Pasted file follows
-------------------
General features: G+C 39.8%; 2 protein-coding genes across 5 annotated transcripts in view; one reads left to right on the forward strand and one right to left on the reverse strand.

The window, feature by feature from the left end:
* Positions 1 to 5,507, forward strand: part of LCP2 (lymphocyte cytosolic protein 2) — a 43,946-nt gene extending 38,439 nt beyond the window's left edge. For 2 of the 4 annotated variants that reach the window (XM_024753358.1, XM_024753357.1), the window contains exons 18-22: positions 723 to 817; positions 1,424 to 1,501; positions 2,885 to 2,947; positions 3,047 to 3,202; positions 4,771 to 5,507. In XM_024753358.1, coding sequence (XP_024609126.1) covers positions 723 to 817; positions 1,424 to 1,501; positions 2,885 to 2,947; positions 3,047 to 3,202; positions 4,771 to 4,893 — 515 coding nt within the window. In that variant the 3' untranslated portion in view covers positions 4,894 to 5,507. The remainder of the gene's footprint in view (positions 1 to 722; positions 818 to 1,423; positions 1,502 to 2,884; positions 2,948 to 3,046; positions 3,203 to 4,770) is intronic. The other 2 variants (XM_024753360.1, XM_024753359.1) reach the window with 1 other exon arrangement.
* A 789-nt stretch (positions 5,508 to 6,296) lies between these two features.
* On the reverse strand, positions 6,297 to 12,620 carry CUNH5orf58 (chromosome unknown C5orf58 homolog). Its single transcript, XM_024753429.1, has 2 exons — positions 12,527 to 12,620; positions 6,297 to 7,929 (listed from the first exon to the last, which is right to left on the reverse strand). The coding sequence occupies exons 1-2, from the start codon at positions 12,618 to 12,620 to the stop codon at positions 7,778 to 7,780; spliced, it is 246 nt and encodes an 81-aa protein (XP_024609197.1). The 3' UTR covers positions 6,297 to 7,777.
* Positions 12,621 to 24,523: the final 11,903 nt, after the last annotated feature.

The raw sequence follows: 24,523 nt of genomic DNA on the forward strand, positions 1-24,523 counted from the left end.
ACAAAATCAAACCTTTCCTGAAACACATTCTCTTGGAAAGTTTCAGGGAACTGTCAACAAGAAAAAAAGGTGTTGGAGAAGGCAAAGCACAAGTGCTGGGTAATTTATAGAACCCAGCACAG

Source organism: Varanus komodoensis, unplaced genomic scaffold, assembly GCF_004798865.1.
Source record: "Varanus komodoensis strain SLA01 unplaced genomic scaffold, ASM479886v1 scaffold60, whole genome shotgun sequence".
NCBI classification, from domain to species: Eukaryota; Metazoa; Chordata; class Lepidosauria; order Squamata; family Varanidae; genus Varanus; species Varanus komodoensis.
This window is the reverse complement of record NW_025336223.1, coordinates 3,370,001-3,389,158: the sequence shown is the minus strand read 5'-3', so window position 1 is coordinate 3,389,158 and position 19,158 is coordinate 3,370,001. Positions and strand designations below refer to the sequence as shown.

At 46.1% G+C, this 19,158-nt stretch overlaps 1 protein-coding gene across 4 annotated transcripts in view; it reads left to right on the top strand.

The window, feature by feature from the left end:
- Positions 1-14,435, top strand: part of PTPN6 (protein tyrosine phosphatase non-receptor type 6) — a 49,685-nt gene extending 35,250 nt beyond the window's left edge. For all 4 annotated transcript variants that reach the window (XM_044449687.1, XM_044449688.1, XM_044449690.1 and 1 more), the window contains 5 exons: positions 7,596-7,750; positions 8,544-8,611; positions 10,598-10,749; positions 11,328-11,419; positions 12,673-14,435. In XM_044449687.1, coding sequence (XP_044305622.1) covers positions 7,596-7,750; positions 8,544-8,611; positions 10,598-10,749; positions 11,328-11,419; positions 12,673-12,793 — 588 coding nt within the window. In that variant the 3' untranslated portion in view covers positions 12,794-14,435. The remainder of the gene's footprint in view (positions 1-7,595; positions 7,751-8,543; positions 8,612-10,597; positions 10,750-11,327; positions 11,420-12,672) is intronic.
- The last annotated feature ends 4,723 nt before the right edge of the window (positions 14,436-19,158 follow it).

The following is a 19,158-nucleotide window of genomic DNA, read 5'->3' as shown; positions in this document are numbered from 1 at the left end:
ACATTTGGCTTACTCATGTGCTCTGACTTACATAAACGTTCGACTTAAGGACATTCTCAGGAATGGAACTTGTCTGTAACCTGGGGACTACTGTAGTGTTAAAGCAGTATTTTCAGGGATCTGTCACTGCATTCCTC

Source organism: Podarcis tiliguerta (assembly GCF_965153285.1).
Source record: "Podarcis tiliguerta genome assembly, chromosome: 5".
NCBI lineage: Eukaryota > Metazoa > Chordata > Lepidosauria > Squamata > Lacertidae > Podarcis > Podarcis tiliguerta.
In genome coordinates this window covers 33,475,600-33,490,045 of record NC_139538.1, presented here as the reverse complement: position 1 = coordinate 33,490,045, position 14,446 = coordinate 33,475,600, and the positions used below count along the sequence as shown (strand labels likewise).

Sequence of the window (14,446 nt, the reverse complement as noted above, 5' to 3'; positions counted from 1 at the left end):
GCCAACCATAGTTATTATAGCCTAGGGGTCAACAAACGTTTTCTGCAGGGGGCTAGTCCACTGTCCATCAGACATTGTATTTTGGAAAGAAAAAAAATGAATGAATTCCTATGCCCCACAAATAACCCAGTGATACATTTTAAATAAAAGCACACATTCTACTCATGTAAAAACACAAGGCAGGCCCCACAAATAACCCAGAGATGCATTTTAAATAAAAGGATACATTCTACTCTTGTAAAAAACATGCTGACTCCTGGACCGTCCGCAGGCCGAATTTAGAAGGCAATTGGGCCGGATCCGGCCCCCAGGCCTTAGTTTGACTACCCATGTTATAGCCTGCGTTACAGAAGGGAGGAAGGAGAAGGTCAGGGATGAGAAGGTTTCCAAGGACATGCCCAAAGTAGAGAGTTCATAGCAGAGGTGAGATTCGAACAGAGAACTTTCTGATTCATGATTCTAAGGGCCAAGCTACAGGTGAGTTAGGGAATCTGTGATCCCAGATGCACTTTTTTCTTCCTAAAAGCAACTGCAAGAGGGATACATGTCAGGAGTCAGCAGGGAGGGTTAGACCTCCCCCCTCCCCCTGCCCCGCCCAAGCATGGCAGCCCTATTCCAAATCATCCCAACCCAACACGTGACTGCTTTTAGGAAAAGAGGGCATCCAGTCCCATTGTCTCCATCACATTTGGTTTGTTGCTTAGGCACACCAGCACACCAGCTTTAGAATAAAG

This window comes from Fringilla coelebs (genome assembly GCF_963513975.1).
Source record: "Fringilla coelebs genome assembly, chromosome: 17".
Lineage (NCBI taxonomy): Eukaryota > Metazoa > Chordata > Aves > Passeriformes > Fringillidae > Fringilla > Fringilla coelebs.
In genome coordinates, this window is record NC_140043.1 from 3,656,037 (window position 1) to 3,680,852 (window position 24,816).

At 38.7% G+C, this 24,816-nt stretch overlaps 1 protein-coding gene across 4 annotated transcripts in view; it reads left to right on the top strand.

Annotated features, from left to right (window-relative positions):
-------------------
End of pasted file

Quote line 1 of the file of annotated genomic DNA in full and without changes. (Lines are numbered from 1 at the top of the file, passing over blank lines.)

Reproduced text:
General features: G+C 39.8%; 2 protein-coding genes across 5 annotated transcripts in view; one reads left to right on the forward strand and one right to left on the reverse strand.